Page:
In a statement, Stannell said Teck “is committed to protecting water quality on both sides of the border, including Lake Koocanusa and we have made significant progress to date implementing the Elk Valley Water Quality Plan.”

The company has invested in treatment facilities to remove selenium and expects to increase water treatment capacity to 47.5 million litres of water per day later this year, the statement said. By 2031, the company is planning to be able to treat 120 million litres of water per day.

Sander-Green — who noted it’s not clear how much water is currently treated relative to the amount of pollution flowing from mine waste rock — is concerned that water treatment facilities are not a sustainable long-term solution to a problem that could persist long after the mines have shut down. 

He wants to see the issue referred to the International Joint Commission, a Canada-U.S. body guided by the 1909 Boundary Waters Treaty that can investigate and makes recommendations to resolve transboundary water disputes.

Read more: The watershed watchers: in conversation with the International Joint Commission

“We know that no matter what the limit is, no matter what happens with future mines, you’ve got a long-term water problem across the border,” Sander-Green said.

“This is the kind of thing that one might think would go to the International Joint Commission,” said Richard Paisley, a lawyer and director of the Global Transboundary International Waters Governance Initiative at the University of British Columbia. And, while the commission cannot enforce orders, Paisley said it has significant moral and political authority.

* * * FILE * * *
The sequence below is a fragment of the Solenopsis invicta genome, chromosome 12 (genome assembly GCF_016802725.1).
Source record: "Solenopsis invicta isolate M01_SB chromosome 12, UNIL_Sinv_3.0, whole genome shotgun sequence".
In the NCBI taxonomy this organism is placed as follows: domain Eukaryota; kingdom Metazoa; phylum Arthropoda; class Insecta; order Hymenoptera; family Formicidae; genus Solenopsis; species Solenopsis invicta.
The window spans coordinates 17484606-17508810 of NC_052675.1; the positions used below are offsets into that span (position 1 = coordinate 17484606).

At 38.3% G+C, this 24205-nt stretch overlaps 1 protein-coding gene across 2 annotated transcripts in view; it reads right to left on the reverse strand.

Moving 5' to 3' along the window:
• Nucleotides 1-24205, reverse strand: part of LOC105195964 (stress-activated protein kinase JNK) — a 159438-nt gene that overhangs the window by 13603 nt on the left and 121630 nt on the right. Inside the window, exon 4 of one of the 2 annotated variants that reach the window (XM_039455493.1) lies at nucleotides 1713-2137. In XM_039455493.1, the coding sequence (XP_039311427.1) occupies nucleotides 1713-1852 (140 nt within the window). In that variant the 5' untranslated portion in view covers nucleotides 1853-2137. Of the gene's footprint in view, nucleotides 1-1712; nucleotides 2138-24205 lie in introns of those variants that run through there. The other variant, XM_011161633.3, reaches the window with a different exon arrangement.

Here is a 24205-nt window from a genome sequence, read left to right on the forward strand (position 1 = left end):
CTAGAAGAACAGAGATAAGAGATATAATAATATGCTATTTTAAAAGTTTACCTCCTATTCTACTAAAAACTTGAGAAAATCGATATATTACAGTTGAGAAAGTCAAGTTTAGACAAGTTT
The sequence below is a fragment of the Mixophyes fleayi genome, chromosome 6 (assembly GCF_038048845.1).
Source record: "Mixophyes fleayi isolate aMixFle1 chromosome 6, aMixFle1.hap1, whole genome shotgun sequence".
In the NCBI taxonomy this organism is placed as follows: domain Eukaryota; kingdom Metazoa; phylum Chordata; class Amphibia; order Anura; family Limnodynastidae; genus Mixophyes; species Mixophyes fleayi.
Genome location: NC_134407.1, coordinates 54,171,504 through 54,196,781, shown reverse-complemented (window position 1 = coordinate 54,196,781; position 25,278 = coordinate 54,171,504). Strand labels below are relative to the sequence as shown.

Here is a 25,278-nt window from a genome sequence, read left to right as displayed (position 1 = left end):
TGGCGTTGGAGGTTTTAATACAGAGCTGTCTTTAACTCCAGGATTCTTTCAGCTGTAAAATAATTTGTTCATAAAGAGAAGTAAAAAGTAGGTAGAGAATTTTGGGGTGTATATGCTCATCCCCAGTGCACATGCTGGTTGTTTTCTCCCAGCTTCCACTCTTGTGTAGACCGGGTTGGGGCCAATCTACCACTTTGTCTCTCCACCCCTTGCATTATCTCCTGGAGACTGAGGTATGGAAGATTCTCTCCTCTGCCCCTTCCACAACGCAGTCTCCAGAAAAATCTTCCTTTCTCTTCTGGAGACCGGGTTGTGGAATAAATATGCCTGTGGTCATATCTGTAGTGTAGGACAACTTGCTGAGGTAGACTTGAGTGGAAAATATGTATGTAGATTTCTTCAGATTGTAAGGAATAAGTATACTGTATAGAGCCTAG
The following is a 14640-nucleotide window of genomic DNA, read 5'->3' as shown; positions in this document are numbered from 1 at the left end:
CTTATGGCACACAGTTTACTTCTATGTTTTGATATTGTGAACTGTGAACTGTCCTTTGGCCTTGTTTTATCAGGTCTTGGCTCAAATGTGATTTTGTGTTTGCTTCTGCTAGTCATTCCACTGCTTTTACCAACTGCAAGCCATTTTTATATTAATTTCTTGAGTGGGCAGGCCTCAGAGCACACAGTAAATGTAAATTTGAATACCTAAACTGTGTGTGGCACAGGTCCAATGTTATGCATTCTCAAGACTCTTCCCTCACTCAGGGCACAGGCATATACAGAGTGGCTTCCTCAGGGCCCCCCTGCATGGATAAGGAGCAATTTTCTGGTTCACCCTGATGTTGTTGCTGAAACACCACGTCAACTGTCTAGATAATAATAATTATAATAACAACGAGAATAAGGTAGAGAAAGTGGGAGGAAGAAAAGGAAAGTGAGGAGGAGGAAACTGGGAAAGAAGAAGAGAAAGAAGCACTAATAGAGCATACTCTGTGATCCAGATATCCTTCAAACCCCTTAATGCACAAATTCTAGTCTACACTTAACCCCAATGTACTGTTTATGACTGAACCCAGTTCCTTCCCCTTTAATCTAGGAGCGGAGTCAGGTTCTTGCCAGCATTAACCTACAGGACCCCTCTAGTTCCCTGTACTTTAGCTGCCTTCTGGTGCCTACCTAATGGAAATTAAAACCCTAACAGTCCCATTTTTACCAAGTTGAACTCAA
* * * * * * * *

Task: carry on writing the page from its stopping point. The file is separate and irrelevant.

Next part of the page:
The challenge is that “as a matter of practice, the International Joint Commission only accepts matters which are jointly referred by both countries,” he said.

“In this case, for example, the U.S. would have at first blush a legitimate concern,” he said. 

Before agreeing to a joint referral, the Canadian government would likely consult the B.C. government, which may be reluctant to send the matter to the commission, Paisley said.

“And, Canada has generally given great deference to the provinces.”

Sarah Lobrichon, a public affairs advisor for the joint commission, said in a statement that the commission has discussed the issue with both the U.S. and Canadian governments and “stands at the ready to assist the Governments of the United States and of Canada should a reference be provided.”

In a statement, a spokesperson for Global Affairs Canada said: “The Government of Canada takes the environmental impacts of mining seriously and we are working hard with our provincial and transboundary partners to ensure that appropriate actions are taken to protect the environment.”

At the same time, Environment and Climate Change Canada is working to develop new regulations under the Fisheries Act for coal mining effluent in an effort to reduce the risk of contaminants such as selenium, spokesperson Samantha Bayard said in a statement.

Sander-Green said a decision on whether to refer the issue to the joint commission “really comes down to the pull that B.C. has in Ottawa versus the pressure from the American side or the desire to clean up this issue in the long-term.”

“It’s pretty clear that B.C. doesn’t want to see this go to the [International Joint Commission] because it’s going to look bad for B.C.”

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We hear it time and time again:
“These are the stories that need to be told and you are some of the only ones telling them,” John, a new member of The Narwhal, wrote in to say.

Investigating stories others aren’t. Diving deep to find solutions to the climate crisis. Sending journalists to report from remote locations for days and sometimes weeks on end. These are the core tenets of what we do here at The Narwhal. It’s also the kind of work that takes time and resources to pull off.

That might sound obvious, but it’s far from reality in many shrinking and cash-strapped Canadian newsrooms. So what’s The Narwhal’s secret sauce? Thousands of members like John who support our non-profit, ad-free journalism by giving whatever they can afford each month (or year).

But here’s the thing: just two per cent of The Narwhal’s readers step up to keep our stories free for all to read. Will you join the two per cent and become a member of The Narwhal today?